How singing can save your life

César-Javier Palacios reports on the cyclist, shot dead by a hunter who mistook him for a boar.

When in death’s dark vale loud singing usually suffices to drive off hell’s hunters. Hunters know this too. In his romance, Count Arnaldos, hungry hawk in hand, falls prey to a sailor (love, glory or death, true or trickster? asks Juan Ramón Jiménez) who calms the seas, bates the storm, raises the fish, stays the birds with song:

¡Quién hubiese tal ventura sobre las aguas del mar
como hubo el conde Arnaldos la mañana de San Juan!
Con un falcón en la mano la caza iba cazar,
vio venir una galera que a tierra quiere llegar.
Las velas traía de seda, la ejercia de un cendal,
marinero que la manda diciendo viene un cantar
que la mar facía en calma, los vientos hace amainar,
los peces que andan n’el hondo, arriba los hace andar,
las aves que andan volando n’el mastel las faz posar.
Allí fabló el conde Arnaldos, bien oiréis lo que dirá:
“Por Dios te ruego, marinero, dígasme ora ese cantar.”
Respondióle el marinero, tal respuesta le fue a dar:
“Yo no digo esta canción sino a quien conmigo va.”

Suzanne Petersen has a delicious collection of variants here.

My favourite reverse siren episode is in one of the best adventure books ever written: Bontekoe’s journal, being De gedenkwaardige beschrijving van de reis naar Oost-Indië van schipper Willem IJsbrandtsz. Bontekoe uit Hoorn, in de jaren 1618 tot en met 1625. An explosion has destroyed his ship and brought him physically closer to heaven than would subsequently be achieved until the invention of the hot-air balloon, and he and a handful of other survivors contemplate cannibalism and hordes of nasty natives as they attempt to reach Java. There are only so many hours in a day, so instead of a translation here’s an old précis of the simply spiffing original:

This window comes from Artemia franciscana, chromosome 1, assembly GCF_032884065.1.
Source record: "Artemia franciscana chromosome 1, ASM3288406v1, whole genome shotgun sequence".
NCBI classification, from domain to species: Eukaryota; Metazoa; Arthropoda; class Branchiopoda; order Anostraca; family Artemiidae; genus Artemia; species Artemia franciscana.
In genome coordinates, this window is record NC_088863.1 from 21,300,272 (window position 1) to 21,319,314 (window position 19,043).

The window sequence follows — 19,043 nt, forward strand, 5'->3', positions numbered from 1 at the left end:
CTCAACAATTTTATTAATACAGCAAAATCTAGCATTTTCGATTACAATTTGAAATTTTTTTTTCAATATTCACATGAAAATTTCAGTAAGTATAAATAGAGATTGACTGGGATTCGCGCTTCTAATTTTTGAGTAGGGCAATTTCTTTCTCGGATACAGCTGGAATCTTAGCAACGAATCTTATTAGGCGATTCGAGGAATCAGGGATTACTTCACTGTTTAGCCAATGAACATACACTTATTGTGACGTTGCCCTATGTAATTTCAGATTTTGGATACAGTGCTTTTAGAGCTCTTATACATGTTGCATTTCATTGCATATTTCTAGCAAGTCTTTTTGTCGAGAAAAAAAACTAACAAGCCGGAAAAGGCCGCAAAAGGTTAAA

The [Sumatra] Malays [probably in a general sense], with whom they had now to deal, had great advantages from the crew being unarmed. Upon one occasion, when he went ashore, he fell in with a party of these savages, who seemed inclined to accomplish what fire, water, and famine had failed to do. “When we were about halfway,” says he, “they began to talk and dispute together, and I believed, from what I knew of their manners, that they were about to assassinate me. My heart throbbed with fear: I had recourse to God, and asked mercy of him, and that he would open my mind, and inspire me with what was proper to be done in this emergency. It seemed that he then inspired me to begin singing; which I did, notwithstanding the extremity I was in; and though I had not much inclination, I struck up a song, which begins, ‘Arbres, Ruisseaux,’ &c. When they heard me sing, they began to laugh, and opened their mouth, to such a degree, that one might see down their windpipes.”

George Melly used to tell a story of having survived the apaches of Manchester’s backstreets by chanting, his back to the wall, as much as he could remember of Kurt Schwitters’ Ursonate. A Spanish hunter might mistake Schwitters for boarsong, so do consider your repertoire.

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